Monday, September 25, 2006

Come, Thou Fount

Come, Thou Fount of every blessing, tune my heart to sing Thy grace;
Streams of mercy, never ceasing, call for songs of loudest praise.
Teach me some melodious sonnet, sung by flaming tongues above;
Praise the mount-I’m fixed upon it-mount of Thy redeeming love.

Here I raise mine Ebenezer; hither by Thy help I’m come;
And I hope, by Thy good pleasure, safely to arrive at home.
Jesus sought me when a stranger, wand’ring from the fold of God;
He, to rescue me from danger, interposed His precious blood.

O to grace how great a debtor daily I’m constrained to be!
Let Thy goodness, like a fetter, bind my wand’ring heart to Thee;
Prone to wander, Lord I feel it, Prone to leave the God I love;
Here’s my heart, O take and seal it; seal it for Thy courts above.

Robert Robinson (1735-1790), a Methodist preacher in 18th century England, began his walk with Christ at the age of twenty. Raised in a poor family, Robinson set to work at a very young age. He did not have the guidance of a father’s hand to steer him down an upright path. Robinson quickly found himself in the company of wayward men. After witnessing a group of his companions pursue a drunken gypsy, Robinson heard the words of Methodist preacher, George Whitefield. Whitefield preached the words of John the Baptist recorded in Matthew 3:7, “O generation of vipers, who hath warned you to flee from the wrath to come?” Robinson walked away from that sermon convicted of the sinful life he had been living. He lived in guilt and dread for three years. At the age of twenty, the Lord worked in Robinson’s heart, turning him from sin toward a life for Christ.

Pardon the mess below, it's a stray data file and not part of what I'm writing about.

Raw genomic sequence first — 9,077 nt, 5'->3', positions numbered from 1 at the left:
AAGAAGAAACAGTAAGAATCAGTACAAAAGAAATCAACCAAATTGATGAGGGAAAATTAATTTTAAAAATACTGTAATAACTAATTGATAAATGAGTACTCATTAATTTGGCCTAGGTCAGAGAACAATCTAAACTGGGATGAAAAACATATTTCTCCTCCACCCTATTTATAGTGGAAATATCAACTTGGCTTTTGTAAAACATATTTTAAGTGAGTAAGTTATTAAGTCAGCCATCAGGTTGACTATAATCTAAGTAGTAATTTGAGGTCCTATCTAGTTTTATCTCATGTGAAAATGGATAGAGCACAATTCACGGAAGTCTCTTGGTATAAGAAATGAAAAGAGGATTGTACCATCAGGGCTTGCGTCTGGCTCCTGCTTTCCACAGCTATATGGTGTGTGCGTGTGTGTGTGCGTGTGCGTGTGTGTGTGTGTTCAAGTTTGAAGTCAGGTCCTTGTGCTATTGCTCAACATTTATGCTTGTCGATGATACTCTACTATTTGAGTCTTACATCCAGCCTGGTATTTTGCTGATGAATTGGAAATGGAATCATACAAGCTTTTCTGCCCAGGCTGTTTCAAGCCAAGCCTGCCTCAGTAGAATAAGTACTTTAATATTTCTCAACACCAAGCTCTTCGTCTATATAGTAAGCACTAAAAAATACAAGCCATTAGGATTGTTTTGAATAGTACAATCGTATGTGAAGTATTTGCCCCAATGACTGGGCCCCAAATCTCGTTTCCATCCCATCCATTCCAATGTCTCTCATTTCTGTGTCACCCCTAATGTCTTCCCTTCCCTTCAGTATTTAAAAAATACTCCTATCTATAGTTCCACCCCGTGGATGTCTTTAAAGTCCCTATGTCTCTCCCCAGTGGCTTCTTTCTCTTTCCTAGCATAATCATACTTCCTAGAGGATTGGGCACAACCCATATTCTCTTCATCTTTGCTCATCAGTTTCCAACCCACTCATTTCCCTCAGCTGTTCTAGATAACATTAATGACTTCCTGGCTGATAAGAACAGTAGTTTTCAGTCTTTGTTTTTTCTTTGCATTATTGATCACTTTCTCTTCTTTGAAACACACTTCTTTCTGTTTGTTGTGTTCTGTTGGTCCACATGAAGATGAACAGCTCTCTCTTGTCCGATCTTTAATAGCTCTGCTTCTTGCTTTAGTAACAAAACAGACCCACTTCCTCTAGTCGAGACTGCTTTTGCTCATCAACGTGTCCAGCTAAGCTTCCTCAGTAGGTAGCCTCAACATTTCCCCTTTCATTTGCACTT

In 1757, Robinson went to work penning the words to the hymn, “Come, Thou Fount,” which tell of his life. The second stanza depicts his conversion experience. Notice the beginning of this stanza: “Here I’ll raise my Ebenezer, hither by Thy help I’ll come.” In I Samuel 7, the children of Israel have gathered together at Mizpeh when the Philistines came against them. Mercifully, the Lord struck down the Philistines. It is recorded in I Samuel 7:12: “Then Samuel took a stone, and set it between Mizpeh and Shen, and called the name of it Ebenezer, saying, Hitherto hath the LORD helped us.” According to
Strong’s Concordance, Ebenezer means “stone of help.” Samuel is acknowledging the fact that the Lord delivered Israel out of the hands of the Philistines. In the words to the hymn, Robinson is likewise acknowledging that the Lord is his “stone of help,” that brought him out of the depths of sin.

In the third stanza, Robinson confesses his debt to God that is impossible to repay. He also recognizes his natural tendency to wander and stray from the footsteps of the Lord. Only God can keep us and ‘bind [our] wand’ring heart to thee.” Robinson did indeed stray from his Methodist roots and became a Baptist preacher. It is also supposed that he later followed Joseph Priestly in the Unitarian beliefs.

As we raise our voices in praise to our God and King, let us remember that He is our “Fount of every blessing.”

"For when God made promise to Abraham, because he could swear by no greater, he sware by himself, Saying, Surely blessing I will bless thee, and multiplying I will multiply thee. And so, after he had patiently endured, he obtained the promise." Hebrews 6:13-15

1 comment:

strem said...

I had this hymn in my head this morning, so it was extra-wonderful to read this post today. Thank you!